The government on Friday announced the final Regional Connectivity Scheme (RCS) under which fares will be capped at Rs 2,500 for half of the seats in one-hour flights. These subsidised fares will be funded through a levy or fee on departure flights on major routes, a plan opposed by major airlines. The exact quantum of levy to be imposed would be decided in the next few days.
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The scheme — ‘UDAN’ or Ude Desh ka Aam Naagrik — envisages providing connectivity to un-served and under-served regional airports for the common man at affordable prices. Civil aviation minister Ashok Gajapathi Raju said the first flight under the scheme is expected to take off in January 2017. The cap on fares on RCS routes would be reviewed periodically based on inflation rate, price of aviation turbine fuel and foreign exchange rates. The UDAN scheme will be based on market mechanism as well as bidding for a minimum of 50 per cent seats in the participating airline’s flight and the rest would be market-based pricing. Helicopter services too can be part of the scheme.
Bidding of seats will be done through a reverse auction basis, which means the airline quoting lowest subsidy will
be allowed to fly. “The successful bidder would have exclusive rights to operate the route for a period of three
years. The support would be withdrawn after that as the route is expected to become self sufficient by then,” civil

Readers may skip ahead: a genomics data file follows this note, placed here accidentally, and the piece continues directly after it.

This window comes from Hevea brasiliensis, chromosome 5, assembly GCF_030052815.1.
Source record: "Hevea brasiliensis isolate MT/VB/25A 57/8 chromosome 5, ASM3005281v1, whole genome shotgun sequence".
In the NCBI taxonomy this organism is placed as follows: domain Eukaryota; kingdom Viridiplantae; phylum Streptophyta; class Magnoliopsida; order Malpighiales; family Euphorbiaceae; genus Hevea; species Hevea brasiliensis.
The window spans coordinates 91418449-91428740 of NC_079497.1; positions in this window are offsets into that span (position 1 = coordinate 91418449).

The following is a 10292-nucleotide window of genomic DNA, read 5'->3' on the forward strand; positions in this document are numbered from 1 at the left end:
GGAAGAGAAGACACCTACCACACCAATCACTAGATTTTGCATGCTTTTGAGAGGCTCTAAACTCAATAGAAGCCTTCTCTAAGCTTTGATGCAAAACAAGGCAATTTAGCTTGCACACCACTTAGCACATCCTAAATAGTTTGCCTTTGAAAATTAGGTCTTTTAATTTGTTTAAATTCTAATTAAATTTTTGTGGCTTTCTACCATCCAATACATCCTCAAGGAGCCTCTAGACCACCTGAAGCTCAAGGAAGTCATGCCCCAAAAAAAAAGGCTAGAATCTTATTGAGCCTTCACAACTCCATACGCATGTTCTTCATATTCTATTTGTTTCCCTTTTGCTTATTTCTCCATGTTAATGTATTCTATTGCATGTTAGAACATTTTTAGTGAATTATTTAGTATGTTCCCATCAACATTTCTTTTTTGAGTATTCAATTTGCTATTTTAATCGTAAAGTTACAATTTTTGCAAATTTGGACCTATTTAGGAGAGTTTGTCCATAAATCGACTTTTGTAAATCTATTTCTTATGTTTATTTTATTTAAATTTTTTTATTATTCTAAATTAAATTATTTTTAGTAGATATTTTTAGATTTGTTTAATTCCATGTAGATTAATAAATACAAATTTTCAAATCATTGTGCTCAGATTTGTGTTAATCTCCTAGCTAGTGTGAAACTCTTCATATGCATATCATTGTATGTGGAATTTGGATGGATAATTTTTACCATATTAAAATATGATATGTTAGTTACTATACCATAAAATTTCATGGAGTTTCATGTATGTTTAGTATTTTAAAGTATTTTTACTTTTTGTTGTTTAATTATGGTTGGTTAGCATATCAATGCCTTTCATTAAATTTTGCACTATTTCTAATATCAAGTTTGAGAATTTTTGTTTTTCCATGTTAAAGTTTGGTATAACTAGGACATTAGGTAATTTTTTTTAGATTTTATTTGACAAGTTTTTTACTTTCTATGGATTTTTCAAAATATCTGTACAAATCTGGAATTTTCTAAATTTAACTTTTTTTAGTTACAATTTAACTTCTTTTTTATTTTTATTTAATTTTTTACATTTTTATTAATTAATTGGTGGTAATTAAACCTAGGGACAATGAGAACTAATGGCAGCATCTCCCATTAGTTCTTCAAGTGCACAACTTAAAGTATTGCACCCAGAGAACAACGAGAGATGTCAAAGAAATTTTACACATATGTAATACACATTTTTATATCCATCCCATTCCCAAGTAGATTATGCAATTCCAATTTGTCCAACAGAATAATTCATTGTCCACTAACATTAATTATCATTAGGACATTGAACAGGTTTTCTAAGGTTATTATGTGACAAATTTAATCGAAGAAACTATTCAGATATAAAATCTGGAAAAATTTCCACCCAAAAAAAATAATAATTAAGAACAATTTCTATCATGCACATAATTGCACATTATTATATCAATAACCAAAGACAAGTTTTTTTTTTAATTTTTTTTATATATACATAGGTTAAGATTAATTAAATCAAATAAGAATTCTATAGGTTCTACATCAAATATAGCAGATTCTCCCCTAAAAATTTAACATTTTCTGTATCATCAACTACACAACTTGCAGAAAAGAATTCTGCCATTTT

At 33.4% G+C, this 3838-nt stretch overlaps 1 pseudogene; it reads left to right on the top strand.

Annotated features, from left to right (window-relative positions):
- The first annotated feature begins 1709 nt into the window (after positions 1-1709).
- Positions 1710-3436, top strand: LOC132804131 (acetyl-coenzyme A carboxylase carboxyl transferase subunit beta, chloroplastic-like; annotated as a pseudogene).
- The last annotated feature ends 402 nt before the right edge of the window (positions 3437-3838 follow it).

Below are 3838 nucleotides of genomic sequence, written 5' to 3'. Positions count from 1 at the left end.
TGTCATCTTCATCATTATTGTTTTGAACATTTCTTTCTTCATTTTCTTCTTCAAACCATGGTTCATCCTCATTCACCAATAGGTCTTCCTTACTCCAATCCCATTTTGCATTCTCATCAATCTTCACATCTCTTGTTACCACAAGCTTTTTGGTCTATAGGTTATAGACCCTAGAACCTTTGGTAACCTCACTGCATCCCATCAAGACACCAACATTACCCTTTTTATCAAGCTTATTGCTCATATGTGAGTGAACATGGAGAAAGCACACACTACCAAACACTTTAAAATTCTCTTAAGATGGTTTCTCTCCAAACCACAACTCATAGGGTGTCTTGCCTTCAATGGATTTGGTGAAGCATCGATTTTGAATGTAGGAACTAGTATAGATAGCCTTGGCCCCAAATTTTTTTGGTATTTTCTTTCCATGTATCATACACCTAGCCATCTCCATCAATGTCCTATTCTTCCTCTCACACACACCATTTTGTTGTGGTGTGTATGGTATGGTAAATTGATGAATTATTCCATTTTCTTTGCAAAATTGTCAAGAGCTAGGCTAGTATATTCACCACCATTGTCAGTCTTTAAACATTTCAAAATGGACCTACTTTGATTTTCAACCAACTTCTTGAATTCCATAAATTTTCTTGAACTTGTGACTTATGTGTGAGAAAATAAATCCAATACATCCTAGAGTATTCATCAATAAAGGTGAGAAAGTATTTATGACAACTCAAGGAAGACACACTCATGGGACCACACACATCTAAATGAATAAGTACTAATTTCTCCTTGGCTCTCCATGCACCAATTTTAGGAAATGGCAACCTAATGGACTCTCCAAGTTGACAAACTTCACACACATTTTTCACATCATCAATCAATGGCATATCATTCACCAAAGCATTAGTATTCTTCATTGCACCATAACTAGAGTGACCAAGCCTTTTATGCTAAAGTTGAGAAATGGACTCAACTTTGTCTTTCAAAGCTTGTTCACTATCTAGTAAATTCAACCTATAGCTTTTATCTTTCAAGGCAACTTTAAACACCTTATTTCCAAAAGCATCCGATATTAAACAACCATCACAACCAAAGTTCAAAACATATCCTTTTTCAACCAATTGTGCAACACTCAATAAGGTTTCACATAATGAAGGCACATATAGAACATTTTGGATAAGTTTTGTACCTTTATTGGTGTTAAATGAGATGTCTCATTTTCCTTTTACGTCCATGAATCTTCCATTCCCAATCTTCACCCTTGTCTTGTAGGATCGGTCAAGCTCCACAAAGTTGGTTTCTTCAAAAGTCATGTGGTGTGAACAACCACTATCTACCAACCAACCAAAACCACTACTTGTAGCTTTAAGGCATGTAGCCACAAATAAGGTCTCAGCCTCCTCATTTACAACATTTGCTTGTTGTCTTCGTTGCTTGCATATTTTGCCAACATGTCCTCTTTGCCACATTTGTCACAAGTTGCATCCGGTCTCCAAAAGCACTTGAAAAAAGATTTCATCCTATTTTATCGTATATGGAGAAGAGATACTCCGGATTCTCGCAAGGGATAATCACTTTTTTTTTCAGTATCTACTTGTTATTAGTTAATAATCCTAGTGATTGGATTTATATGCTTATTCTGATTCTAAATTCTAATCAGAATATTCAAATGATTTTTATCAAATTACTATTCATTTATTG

aviation secretary Rajiv Nayan Choubey said.
Under the scheme, fare for a one-hour journey of around 500-km on a fixed wing aircraft or a 30-minute journey on a helicopter would be capped at Rs 2,500, with proportionate pricing for routes of different lengths and flight durations. On each RCS route, the minimum frequency of flights would be 3 and a maximum of 7 in a week. Choubey said that interested entities can submit their proposals to be part of the scheme from today. The government also plans to spend around Rs 4000 crore rupees on upgrading 50 un-served and under-served airports to support the scheme and boost regional air connectivity. At present, there are almost 400 un-served airports and airstrips, and 16 under-served airports in the country.
The airline operator flying under the scheme will have to provide half the seats of the flight–minimum of nine and maximum of 40–in fixed-wing aircraft at a price lower than the specified cap for that sector. The remaining seats can be sold at market rates. The government will provide subsidy for 50 per cent of the seats, irrespective of whether these are sold or not.
Raju said the Centre wants the scheme to be economically viable over a sustained period of time. “You can have non-functional airports but not non-functional airlines,” he said. To attract carriers, financial viability support and concessions are being offered to them on flights operated to and from RCS airports. While the viability support is being offered for three years, the tenure of the scheme is 10 years. Apart from viability gap funding, the Centre will support the scheme by keeping the rate of excise duty levied on jet fuel bought from regional airports at just 2 per cent against, which is significantly lower than the 14 per cent charged across all other airports. The government will also give a service tax exemption on 90 per cent of the taxable value of tickets of flights for one year.
States that join the scheme will levy VAT on jet fuel at the rate of just 1 per cent or less at airports falling under the scheme.